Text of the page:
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MLA Full: "Your Illness is Not Your Fault." YouTube, uploaded by vlogbrothers, 8 July 2016,
MLA Inline: (vlogbrothers, 2016)
APA Full: vlogbrothers. (2016, July 8). Your Illness is Not Your Fault [Video]. YouTube.
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Chicago Full: vlogbrothers, "Your Illness is Not Your Fault.", July 8, 2016, YouTube, 03:56,
I was surprised how intense this script came out. Apparently this is something that's been stewing in me for a long time. I didn't realize it until I got really annoyed at a friend for saying something that I should have seen as thoughtful and kind. It's funny how these things can sneak up inside of you.

Since I didn't actually check in on my health in this video, and I'm sure people will be curious, I do feel better. My sinus headache is persistent, but the cough is chilling out finally (which is good because I separated some connective tissue from my left lower rib, which is making the coughing hurt pretty bad.)

The colitis is under control after an alarming Dayquil-related symptom spike. My medicine is working very well for me, even if it makes my immune system less good at its job.

Thanks for your support of me, but more for supporting the people in your lives who need it more than I do. I have more support than any one human deserves :-)

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Good morning, John.

I'm still sick! This is annoying. A thing that I've noticed now that I've had this happening for, like, two weeks, is that when you are sick, people give you advice. I've actually noticed this for years when it comes to my ulcerative colitis. A lot of people seem to have a cure in their back-pocket. If only I'd go gluten-free, or stop eating grains, or go paleo or vegan, or stop eating short-chain carbohydrates, or fast for three days and then eat an apple. Seriously, it was a whole thing, and it took like half the party for him to explain it to me.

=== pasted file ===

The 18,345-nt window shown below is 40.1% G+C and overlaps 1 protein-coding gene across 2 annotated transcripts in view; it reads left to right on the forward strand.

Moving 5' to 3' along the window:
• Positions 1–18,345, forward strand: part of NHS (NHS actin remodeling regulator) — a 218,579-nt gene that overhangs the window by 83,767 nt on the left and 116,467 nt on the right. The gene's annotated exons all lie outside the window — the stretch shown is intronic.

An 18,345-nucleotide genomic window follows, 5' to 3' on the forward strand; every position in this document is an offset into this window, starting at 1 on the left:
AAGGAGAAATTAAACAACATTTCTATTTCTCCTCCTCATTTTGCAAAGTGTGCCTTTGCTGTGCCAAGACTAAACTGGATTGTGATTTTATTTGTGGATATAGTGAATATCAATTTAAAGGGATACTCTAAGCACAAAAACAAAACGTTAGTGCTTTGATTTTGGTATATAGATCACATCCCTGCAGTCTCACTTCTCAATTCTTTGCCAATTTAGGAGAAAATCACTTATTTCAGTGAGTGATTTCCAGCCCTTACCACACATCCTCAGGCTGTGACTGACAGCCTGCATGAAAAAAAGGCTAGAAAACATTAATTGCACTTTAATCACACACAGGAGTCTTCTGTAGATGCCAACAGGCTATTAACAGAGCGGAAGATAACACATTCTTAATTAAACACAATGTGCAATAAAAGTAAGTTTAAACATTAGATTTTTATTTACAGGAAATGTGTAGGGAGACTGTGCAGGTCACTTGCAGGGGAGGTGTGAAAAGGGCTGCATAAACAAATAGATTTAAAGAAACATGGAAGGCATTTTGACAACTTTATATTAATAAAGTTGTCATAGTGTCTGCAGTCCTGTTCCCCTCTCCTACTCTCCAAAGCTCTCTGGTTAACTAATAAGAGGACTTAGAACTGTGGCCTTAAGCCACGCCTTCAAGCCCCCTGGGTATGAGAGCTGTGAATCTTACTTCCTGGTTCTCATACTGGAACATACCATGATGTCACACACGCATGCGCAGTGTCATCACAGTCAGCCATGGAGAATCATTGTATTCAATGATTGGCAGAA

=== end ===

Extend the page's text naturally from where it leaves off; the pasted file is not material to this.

And over the years, I tried a lot of those things and none of them worked. What worked, was taking the medicine that my doctor gave to me. And over the past week, people have been saying completely normal things to me, like "Get some rest, man" or "Take it easy. Stop stressing. Sleep more." And I've been a little been shocked by how annoying this is. Not because it is annoying, like, it's fine, it's a totally fine thing for somebody to say, but it's tapping into this thing that I have with my ulcerative colitis. After years of dealing with my chronic illness, that I cannot cure, and having people tell me ways that I should be able to cure it, what I'm hearing is not, you know, "Take it easy. We support you." Instead I'm hearing, "I have the secret to your wellness and if only you had the courage and fortitude to implement it, you would no longer be sick." And one step further from that, what's tickling my subconscious here, is this idea that my illness is my fault. I know that my chronic illness is pretty insignificant compared with what a lot of other people are dealing with, but I think this is probably an experience that a lot of people have.